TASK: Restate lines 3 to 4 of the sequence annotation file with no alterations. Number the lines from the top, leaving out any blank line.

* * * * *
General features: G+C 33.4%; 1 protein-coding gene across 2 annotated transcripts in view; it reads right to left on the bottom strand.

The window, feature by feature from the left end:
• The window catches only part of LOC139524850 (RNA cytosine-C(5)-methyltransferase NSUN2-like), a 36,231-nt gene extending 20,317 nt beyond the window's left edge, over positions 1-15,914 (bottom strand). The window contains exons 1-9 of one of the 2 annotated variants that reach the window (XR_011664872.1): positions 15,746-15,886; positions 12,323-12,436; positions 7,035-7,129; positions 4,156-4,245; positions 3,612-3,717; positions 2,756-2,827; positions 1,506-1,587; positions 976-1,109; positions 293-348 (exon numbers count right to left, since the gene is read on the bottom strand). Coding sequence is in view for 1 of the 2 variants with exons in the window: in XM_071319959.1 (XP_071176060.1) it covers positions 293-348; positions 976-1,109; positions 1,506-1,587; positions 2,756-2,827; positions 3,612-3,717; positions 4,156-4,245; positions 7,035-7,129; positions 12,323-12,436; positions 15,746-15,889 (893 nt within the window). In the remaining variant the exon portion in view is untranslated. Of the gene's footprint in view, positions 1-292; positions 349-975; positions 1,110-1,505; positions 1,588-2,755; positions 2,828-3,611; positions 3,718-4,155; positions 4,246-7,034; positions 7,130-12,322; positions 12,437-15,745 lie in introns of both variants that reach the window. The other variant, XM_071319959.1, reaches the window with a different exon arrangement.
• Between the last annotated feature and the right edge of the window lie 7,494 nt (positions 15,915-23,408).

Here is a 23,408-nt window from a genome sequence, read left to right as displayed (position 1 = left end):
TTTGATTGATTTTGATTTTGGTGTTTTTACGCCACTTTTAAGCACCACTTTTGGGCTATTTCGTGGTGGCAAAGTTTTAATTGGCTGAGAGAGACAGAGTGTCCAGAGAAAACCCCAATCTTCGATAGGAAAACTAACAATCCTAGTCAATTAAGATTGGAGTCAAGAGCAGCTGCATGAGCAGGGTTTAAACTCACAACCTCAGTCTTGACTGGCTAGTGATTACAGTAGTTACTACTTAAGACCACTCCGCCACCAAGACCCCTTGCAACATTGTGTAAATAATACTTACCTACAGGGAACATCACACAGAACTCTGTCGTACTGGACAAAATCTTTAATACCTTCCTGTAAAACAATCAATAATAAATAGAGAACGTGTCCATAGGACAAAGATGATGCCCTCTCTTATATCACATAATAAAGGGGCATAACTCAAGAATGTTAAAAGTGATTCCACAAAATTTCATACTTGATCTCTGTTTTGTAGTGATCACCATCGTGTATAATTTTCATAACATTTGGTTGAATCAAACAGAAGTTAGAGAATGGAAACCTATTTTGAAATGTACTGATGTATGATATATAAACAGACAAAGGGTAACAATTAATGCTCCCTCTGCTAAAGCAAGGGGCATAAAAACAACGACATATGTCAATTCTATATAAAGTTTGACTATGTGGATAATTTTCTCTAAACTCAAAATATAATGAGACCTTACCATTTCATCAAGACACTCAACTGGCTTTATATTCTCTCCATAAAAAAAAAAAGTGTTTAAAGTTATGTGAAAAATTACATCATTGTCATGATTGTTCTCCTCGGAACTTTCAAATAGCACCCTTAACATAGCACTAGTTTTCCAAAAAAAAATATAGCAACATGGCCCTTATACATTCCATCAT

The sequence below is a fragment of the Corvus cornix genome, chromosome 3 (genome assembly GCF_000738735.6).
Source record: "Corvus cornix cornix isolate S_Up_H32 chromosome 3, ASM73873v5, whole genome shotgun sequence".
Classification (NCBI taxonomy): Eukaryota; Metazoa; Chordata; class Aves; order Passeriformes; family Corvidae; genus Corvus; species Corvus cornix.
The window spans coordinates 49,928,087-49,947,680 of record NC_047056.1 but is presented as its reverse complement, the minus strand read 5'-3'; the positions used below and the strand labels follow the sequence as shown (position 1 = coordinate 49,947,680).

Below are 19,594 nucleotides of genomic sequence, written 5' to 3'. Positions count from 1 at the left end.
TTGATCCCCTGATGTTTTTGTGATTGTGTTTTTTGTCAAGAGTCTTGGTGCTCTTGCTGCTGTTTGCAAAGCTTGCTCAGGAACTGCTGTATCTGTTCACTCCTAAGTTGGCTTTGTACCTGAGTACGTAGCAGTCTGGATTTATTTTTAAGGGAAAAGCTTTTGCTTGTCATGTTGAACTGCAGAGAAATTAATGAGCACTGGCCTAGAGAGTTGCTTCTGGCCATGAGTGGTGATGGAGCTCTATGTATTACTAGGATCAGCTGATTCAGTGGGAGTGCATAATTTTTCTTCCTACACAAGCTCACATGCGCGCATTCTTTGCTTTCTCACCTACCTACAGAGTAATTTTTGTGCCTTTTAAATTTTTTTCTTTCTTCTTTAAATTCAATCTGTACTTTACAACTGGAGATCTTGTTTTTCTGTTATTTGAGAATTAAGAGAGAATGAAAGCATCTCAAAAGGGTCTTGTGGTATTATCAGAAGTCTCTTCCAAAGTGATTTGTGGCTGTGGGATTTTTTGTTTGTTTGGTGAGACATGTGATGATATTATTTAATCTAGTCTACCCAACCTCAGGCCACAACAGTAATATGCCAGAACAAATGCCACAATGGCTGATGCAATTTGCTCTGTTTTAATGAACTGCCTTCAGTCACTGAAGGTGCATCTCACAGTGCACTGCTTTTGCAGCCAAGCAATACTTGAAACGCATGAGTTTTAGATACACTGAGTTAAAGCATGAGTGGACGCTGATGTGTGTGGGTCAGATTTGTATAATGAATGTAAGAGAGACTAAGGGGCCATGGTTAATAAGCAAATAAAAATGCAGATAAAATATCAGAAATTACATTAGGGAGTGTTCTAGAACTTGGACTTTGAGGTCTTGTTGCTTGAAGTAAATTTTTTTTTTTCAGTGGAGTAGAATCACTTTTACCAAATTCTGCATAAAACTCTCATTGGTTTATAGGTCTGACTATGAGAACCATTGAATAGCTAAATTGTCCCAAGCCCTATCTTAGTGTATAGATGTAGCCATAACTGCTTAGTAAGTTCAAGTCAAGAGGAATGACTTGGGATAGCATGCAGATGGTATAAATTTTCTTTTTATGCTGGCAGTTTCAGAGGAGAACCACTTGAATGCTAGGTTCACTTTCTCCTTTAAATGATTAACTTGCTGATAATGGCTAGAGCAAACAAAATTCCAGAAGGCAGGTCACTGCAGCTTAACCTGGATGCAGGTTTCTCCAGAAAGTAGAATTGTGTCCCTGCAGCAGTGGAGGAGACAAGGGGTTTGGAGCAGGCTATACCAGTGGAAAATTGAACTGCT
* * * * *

• The window catches only part of LOC139524850 (RNA cytosine-C(5)-methyltransferase NSUN2-like), a 36,231-nt gene extending 20,317 nt beyond the window's left edge, over positions 1-15,914 (bottom strand). The window contains exons 1-9 of one of the 2 annotated variants that reach the window (XR_011664872.1): positions 15,746-15,886; positions 12,323-12,436; positions 7,035-7,129; positions 4,156-4,245; positions 3,612-3,717; positions 2,756-2,827; positions 1,506-1,587; positions 976-1,109; positions 293-348 (exon numbers count right to left, since the gene is read on the bottom strand). Coding sequence is in view for 1 of the 2 variants with exons in the window: in XM_071319959.1 (XP_071176060.1) it covers positions 293-348; positions 976-1,109; positions 1,506-1,587; positions 2,756-2,827; positions 3,612-3,717; positions 4,156-4,245; positions 7,035-7,129; positions 12,323-12,436; positions 15,746-15,889 (893 nt within the window). In the remaining variant the exon portion in view is untranslated. Of the gene's footprint in view, positions 1-292; positions 349-975; positions 1,110-1,505; positions 1,588-2,755; positions 2,828-3,611; positions 3,718-4,155; positions 4,246-7,034; positions 7,130-12,322; positions 12,437-15,745 lie in introns of both variants that reach the window. The other variant, XM_071319959.1, reaches the window with a different exon arrangement.
• Between the last annotated feature and the right edge of the window lie 7,494 nt (positions 15,915-23,408).